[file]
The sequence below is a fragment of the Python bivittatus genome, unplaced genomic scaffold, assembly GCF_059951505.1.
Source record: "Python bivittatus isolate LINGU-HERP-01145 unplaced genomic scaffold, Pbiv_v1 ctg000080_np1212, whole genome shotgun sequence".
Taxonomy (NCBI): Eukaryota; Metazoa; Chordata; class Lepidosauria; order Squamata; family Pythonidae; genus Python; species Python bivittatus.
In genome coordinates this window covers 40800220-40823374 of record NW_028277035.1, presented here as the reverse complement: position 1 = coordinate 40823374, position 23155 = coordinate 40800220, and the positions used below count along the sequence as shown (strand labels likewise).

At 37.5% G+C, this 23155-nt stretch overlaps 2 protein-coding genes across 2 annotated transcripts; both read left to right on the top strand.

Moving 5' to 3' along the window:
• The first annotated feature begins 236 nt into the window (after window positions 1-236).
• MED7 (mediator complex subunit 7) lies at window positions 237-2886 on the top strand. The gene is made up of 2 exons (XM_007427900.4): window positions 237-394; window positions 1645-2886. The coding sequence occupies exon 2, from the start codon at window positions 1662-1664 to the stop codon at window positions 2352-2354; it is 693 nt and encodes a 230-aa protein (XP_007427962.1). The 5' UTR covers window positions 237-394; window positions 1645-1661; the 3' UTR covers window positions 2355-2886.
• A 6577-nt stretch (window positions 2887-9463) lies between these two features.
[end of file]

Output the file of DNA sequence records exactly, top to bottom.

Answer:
The sequence below is a fragment of the Python bivittatus genome, unplaced genomic scaffold, assembly GCF_059951505.1.
Source record: "Python bivittatus isolate LINGU-HERP-01145 unplaced genomic scaffold, Pbiv_v1 ctg000080_np1212, whole genome shotgun sequence".
Taxonomy (NCBI): Eukaryota; Metazoa; Chordata; class Lepidosauria; order Squamata; family Pythonidae; genus Python; species Python bivittatus.
In genome coordinates this window covers 40800220-40823374 of record NW_028277035.1, presented here as the reverse complement: position 1 = coordinate 40823374, position 23155 = coordinate 40800220, and the positions used below count along the sequence as shown (strand labels likewise).

At 37.5% G+C, this 23155-nt stretch overlaps 2 protein-coding genes across 2 annotated transcripts; both read left to right on the top strand.

Moving 5' to 3' along the window:
• The first annotated feature begins 236 nt into the window (after window positions 1-236).
• MED7 (mediator complex subunit 7) lies at window positions 237-2886 on the top strand. The gene is made up of 2 exons (XM_007427900.4): window positions 237-394; window positions 1645-2886. The coding sequence occupies exon 2, from the start codon at window positions 1662-1664 to the stop codon at window positions 2352-2354; it is 693 nt and encodes a 230-aa protein (XP_007427962.1). The 5' UTR covers window positions 237-394; window positions 1645-1661; the 3' UTR covers window positions 2355-2886.
• A 6577-nt stretch (window positions 2887-9463) lies between these two features.